Stem cell transplants are a reliable way to treat leukemia in children, along with some other blood diseases. These procedures were more commonly called bone marrow transplants in the past, since the stem cells were taken directly from the bone marrow and injected into the bloodstream. Taking cells from the bone marrow is no longer always necessary.
What Are Stem Cells?
Stem cells exist in your body and have the potential to turn into any other type of cell. They’re the basic building blocks of the cells that make up your body. The types of stem cells that make blood cells are called hematopoietic stem cells.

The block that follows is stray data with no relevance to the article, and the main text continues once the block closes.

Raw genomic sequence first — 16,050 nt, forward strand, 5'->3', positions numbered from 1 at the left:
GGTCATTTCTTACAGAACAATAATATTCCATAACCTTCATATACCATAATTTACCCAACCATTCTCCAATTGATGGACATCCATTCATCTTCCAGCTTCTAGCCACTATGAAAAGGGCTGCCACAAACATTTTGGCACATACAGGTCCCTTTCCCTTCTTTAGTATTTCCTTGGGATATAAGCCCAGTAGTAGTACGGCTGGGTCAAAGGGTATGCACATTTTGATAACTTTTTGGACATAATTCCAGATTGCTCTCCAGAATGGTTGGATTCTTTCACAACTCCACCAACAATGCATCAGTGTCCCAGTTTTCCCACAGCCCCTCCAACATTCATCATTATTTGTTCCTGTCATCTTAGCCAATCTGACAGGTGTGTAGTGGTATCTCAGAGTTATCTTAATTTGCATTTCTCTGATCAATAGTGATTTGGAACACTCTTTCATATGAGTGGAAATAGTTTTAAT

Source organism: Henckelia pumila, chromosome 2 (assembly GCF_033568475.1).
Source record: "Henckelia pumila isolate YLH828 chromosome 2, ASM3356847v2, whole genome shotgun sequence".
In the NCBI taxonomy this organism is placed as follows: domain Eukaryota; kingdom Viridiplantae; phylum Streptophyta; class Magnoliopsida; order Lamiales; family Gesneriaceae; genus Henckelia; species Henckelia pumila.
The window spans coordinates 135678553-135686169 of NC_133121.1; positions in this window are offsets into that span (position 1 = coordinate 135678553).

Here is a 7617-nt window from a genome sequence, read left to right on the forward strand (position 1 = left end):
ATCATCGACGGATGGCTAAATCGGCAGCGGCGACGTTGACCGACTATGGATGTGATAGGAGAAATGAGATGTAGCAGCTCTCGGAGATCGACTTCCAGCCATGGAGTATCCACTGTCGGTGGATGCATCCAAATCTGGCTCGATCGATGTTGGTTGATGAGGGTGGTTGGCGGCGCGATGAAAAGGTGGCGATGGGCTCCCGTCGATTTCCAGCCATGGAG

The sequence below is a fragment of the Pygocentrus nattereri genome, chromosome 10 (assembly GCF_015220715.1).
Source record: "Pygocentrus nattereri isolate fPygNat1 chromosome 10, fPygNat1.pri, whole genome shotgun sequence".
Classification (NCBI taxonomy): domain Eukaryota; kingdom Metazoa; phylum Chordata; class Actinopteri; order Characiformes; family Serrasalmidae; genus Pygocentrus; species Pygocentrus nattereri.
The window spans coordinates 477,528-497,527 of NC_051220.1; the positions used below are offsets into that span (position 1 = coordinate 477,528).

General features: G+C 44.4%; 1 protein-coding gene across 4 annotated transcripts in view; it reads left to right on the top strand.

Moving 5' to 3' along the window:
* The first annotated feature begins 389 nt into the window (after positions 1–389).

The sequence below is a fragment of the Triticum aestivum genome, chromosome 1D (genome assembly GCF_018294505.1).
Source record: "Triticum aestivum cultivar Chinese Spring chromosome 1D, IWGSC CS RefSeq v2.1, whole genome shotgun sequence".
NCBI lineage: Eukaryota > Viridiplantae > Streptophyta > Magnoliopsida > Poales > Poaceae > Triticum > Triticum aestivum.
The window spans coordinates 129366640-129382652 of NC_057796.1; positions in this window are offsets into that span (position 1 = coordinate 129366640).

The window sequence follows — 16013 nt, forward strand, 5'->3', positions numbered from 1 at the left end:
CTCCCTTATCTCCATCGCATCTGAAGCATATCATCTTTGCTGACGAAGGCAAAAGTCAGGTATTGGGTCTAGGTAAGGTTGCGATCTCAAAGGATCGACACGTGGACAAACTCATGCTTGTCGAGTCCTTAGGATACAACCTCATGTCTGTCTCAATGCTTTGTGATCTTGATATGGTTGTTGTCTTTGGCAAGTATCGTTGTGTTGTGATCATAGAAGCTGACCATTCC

Stem Cell Transplants
There are two main types of stem cell transplants for leukemia in children: autologous and allogeneic. Which type of transplant your child receives will depend both on their specific medical condition and the availability of a stem cell donor.
Patients act as their own donor with this transplant. The stem cells are typically taken from the child before a treatment such as chemotherapy starts. The cells are frozen during the child’s treatment and then replaced when the treatment ends.
The stem cells for an allogeneic transplant come from a donor. Often the donor is a close family member, but matches with other volunteers are also possible. Unlike with an autologous transplant, there is a risk of a child’s body rejecting the donated cells.
Stages of Stem Cell Transplant
Stem cell transplantation is a very complex process that may span several months. It can include the search for a donor along with conditioning therapy, which kills unhealthy cells to make room for stem cells to grow.